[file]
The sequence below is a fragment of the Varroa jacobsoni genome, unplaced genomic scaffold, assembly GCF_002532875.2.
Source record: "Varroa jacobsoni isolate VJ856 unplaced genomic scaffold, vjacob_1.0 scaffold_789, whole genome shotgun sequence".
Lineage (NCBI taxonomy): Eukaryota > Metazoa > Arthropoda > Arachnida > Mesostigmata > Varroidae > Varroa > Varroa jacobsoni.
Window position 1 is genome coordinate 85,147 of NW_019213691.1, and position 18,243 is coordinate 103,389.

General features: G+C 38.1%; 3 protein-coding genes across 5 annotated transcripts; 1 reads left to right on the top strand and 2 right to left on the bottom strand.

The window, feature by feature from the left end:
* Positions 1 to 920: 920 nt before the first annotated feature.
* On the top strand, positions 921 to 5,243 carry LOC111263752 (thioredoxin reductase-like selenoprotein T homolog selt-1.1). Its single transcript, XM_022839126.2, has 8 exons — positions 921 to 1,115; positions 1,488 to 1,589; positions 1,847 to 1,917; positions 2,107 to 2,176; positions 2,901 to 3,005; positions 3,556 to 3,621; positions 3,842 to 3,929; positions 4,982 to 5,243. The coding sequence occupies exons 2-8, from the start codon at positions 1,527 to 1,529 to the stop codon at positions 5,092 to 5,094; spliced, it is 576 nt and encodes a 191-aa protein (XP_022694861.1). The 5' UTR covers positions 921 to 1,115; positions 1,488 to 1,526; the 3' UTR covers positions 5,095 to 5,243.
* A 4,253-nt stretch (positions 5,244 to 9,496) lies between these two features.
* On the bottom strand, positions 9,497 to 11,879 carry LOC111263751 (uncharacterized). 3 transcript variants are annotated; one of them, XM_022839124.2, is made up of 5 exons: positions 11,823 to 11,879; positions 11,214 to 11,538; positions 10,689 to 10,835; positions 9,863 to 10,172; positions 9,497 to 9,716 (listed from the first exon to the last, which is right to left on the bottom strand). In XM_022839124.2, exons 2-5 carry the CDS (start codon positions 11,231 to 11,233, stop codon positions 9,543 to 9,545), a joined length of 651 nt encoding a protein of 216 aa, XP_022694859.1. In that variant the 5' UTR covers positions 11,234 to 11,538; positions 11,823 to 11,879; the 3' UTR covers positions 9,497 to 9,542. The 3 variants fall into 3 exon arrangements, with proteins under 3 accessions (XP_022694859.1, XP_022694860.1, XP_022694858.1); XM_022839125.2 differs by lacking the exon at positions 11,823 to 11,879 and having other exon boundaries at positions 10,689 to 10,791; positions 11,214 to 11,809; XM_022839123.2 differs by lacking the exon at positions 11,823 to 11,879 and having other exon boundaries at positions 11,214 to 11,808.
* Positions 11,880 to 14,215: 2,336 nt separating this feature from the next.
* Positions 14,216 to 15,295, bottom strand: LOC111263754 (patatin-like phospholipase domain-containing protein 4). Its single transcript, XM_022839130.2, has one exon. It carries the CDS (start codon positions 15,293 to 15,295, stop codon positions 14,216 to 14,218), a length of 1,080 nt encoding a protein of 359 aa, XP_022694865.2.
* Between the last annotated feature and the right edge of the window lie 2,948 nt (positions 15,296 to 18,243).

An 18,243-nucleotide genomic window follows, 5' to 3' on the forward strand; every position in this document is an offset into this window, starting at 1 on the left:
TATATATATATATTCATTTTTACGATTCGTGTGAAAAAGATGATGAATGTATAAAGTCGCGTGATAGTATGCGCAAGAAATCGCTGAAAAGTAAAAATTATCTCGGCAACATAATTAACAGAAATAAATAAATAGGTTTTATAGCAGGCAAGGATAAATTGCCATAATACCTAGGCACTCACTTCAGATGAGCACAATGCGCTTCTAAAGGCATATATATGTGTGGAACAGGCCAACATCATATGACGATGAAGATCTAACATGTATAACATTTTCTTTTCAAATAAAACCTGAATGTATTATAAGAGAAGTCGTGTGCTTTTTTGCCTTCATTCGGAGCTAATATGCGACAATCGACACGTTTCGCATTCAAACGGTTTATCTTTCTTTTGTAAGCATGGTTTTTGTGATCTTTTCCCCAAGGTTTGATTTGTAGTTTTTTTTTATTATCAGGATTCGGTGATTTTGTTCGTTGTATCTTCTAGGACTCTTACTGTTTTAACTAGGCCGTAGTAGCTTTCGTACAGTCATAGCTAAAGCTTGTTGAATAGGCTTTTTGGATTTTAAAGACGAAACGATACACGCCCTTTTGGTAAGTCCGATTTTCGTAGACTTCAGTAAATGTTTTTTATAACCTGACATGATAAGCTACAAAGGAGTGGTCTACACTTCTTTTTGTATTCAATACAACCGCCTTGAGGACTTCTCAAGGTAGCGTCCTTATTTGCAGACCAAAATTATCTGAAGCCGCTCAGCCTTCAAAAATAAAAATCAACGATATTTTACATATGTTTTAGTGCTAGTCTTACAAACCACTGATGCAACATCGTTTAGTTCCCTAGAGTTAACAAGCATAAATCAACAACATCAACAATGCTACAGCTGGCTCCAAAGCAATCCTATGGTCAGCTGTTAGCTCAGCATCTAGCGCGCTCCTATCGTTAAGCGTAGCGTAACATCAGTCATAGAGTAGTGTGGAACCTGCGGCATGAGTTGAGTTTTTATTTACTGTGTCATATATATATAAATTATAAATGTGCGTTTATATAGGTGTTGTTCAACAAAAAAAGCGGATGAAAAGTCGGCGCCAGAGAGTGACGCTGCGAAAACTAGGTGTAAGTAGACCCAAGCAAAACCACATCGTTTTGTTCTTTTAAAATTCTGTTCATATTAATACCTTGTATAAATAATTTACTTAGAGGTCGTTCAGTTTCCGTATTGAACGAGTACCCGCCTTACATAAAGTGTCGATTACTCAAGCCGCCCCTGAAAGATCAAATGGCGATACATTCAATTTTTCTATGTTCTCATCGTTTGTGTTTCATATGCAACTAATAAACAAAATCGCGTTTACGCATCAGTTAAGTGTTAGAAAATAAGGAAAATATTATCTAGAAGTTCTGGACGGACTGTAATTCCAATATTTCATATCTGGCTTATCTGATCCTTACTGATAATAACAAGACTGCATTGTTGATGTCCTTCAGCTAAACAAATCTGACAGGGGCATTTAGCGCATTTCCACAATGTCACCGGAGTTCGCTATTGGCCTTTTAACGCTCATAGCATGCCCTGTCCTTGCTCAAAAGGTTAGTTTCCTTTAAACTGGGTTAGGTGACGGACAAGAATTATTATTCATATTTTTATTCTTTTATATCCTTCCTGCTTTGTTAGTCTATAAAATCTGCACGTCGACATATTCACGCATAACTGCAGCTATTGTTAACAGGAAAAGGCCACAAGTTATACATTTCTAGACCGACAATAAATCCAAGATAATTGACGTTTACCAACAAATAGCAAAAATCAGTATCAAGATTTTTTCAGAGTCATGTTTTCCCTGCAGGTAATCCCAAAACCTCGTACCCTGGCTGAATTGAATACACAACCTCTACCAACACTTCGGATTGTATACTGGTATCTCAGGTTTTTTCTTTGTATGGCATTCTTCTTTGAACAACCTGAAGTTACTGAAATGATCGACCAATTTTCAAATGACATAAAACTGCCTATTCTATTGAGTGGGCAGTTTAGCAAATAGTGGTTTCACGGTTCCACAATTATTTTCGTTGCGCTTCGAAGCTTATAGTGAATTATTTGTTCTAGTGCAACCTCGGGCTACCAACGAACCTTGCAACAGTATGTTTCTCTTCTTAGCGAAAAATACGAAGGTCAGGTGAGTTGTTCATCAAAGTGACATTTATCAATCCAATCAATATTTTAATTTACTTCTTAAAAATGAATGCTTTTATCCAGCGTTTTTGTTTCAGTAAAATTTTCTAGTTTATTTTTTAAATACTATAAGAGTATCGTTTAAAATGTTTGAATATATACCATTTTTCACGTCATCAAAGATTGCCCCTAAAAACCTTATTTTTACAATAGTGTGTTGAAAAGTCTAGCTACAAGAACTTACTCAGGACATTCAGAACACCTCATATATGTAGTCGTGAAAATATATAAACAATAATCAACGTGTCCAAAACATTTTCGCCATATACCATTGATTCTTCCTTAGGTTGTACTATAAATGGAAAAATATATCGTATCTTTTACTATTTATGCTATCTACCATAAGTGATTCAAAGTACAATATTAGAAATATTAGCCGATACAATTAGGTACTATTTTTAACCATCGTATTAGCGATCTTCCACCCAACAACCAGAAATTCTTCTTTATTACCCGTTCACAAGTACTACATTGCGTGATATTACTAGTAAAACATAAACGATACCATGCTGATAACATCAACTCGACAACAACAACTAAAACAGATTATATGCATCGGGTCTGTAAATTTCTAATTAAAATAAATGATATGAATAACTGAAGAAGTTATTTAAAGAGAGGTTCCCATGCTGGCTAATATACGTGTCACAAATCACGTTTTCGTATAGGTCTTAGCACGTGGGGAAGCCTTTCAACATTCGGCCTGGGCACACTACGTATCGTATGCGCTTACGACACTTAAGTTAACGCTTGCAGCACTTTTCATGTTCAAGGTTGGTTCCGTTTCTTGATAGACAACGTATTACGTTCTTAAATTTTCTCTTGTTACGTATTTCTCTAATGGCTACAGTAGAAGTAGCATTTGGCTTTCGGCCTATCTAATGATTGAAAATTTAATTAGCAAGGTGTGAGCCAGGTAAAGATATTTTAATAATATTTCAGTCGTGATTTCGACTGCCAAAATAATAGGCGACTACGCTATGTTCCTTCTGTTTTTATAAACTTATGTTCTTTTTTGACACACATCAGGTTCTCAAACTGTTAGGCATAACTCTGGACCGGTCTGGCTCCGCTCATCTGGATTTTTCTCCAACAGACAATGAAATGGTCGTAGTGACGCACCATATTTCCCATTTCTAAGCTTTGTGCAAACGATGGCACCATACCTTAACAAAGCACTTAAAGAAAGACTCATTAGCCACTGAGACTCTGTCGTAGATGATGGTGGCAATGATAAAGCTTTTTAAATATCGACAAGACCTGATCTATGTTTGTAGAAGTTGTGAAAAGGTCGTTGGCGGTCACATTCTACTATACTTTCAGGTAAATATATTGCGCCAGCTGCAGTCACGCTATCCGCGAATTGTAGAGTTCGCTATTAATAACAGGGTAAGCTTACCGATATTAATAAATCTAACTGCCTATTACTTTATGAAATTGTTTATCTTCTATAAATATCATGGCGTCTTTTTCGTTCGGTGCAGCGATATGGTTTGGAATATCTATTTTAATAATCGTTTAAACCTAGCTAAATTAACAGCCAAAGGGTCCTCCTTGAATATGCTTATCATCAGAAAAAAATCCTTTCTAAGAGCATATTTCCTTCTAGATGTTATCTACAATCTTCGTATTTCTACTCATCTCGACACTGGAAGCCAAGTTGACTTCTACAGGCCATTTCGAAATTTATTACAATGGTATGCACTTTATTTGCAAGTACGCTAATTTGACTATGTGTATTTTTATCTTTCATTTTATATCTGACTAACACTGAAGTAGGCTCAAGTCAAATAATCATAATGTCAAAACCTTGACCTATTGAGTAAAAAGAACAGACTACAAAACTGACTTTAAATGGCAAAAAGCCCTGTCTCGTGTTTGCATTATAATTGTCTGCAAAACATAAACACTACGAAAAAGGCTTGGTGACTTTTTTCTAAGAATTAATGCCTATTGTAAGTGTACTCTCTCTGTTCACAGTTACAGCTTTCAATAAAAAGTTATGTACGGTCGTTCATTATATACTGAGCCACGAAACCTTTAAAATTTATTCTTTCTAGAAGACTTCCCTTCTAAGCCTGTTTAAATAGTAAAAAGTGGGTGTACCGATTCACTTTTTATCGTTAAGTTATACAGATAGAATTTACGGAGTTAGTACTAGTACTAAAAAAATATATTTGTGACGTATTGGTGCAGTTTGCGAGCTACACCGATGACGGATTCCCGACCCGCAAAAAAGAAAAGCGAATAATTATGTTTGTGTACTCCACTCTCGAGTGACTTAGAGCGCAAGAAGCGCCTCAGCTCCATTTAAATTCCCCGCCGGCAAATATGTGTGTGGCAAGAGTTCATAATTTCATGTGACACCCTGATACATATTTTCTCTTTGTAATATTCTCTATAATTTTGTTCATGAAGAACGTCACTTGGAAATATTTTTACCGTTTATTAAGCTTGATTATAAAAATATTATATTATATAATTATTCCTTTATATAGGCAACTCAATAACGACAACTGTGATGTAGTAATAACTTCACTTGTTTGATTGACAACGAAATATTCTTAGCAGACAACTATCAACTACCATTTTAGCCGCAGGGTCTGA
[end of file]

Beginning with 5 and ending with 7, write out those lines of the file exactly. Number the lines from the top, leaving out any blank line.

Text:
General features: G+C 38.1%; 3 protein-coding genes across 5 annotated transcripts; 1 reads left to right on the top strand and 2 right to left on the bottom strand.

The window, feature by feature from the left end:
* Positions 1 to 920: 920 nt before the first annotated feature.